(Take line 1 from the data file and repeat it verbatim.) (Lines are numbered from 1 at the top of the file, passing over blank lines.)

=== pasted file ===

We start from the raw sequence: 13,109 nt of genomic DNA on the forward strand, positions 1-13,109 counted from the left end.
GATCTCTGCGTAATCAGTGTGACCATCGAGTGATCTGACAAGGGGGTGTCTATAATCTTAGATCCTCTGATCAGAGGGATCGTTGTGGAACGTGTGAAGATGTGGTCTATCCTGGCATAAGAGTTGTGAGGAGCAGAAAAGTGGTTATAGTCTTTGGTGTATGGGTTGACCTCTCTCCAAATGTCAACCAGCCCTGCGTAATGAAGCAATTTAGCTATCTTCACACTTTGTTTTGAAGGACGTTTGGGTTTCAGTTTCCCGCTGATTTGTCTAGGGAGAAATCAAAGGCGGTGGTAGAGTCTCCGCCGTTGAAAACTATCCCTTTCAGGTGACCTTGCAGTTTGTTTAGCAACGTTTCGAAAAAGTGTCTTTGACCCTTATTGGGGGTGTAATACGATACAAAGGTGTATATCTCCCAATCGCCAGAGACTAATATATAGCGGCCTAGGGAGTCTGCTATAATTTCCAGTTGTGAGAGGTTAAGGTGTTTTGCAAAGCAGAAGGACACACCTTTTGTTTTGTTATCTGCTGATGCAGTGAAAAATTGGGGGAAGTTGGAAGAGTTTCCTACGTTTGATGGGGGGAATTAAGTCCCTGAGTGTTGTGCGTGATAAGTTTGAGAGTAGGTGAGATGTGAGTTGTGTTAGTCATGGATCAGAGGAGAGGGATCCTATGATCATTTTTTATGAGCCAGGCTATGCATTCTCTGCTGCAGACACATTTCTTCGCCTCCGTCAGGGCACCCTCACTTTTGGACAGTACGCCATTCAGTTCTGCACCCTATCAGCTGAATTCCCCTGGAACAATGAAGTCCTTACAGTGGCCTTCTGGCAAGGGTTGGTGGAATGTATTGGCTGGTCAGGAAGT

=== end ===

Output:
We start from the raw sequence: 13,109 nt of genomic DNA on the forward strand, positions 1-13,109 counted from the left end.